Reem Shaath, 34, was born in Riyadh, Saudi Arabia, but her wanderlust has taken her around the globe. The creator of a boutique travel consultancy, she hopes to inspire others to discover new peoples and places. Earlier this year she completed a seven-day trek to Mount Kilimanjaro to raise money for the Palestine Children's Relief Fund.
1. If at first you don't succeed, keep walking. Life is unpredictable and you never know what it will throw at you. My life plan is somewhat hazily drawn but I'm always working towards new goals. Encountering hurdles in life is inevitable but you just have to deal with them and keep moving forward.
2. Doing what you have a passion for brings out the best in you, and this leads to greatness. If you have a passion for what you're doing you can achieve anything you put your mind to. I love the quote by St Augustine: "The world is a book, and those who do not travel, only read a page." My passion translates into all aspects of my life - from work, to family, to love and even to food. My passion for charity led to raising more than US$500,000 (Dh1.83million) for the Palestine Children's Relief Fund. incredible team, served as the basis for our successful climb to the top of Kilimanjaro.
3. Family comes first. A strong support system is vital for everyone. Always value and support those who care for you. I'm extremely fortunate to have a very close relationship with my family. Their continual support and faith in me gives me the courage I need to keep reaching for my goals.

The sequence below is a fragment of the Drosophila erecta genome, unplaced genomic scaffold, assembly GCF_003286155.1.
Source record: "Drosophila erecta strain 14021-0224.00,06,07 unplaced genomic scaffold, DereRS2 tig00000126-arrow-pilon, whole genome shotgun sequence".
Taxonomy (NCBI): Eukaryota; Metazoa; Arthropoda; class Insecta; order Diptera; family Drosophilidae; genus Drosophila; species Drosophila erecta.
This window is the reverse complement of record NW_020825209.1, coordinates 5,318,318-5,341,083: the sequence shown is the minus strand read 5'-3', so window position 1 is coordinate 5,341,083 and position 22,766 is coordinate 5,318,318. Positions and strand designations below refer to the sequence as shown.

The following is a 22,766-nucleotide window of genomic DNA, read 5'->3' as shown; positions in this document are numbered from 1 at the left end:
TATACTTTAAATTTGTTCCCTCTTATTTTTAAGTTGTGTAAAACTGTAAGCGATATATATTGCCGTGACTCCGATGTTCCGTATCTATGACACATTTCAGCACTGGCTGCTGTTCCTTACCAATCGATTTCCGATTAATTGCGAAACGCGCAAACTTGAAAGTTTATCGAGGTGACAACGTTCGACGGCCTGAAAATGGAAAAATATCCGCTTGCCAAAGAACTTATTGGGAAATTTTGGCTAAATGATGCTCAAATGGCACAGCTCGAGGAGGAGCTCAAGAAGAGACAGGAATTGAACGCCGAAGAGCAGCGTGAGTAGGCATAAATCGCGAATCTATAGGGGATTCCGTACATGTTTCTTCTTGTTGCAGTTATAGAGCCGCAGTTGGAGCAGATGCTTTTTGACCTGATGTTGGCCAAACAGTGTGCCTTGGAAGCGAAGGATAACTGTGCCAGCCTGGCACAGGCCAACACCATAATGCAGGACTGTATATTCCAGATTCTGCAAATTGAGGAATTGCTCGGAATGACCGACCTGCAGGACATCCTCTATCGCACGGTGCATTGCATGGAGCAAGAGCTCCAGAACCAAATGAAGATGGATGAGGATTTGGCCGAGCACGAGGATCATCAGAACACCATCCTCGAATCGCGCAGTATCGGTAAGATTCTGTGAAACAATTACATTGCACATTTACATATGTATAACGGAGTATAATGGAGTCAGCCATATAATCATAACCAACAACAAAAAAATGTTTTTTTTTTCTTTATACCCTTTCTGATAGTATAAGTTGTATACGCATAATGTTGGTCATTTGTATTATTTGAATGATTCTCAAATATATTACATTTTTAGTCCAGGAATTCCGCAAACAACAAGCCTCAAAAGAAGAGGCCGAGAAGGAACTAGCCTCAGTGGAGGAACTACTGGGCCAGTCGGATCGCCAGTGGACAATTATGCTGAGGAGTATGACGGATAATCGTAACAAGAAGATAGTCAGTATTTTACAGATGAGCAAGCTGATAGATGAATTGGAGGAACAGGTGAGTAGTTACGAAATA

4. You will never fulfil even a fraction of your potential by sticking to the safe and comfortable. I love pushing myself out of my comfort zone, and each year I attempt one huge personal challenge - be it physical, mental or professional. Challenging yourself means that you are not static - you are constantly improving and changing. With every experience, I discover new things about myself, traits or interests that I didn't know I had, which naturally lead to the next big adventure.
5. Smile, life is fun. I don't take myself too seriously. I have goals and dreams that I want to realise in my life, but what's the point of achieving them without a little fun? At the end of the day, it's not about the actual goal, it's how you get there and I would rather get there dancing.
As told to Jemma Nicholls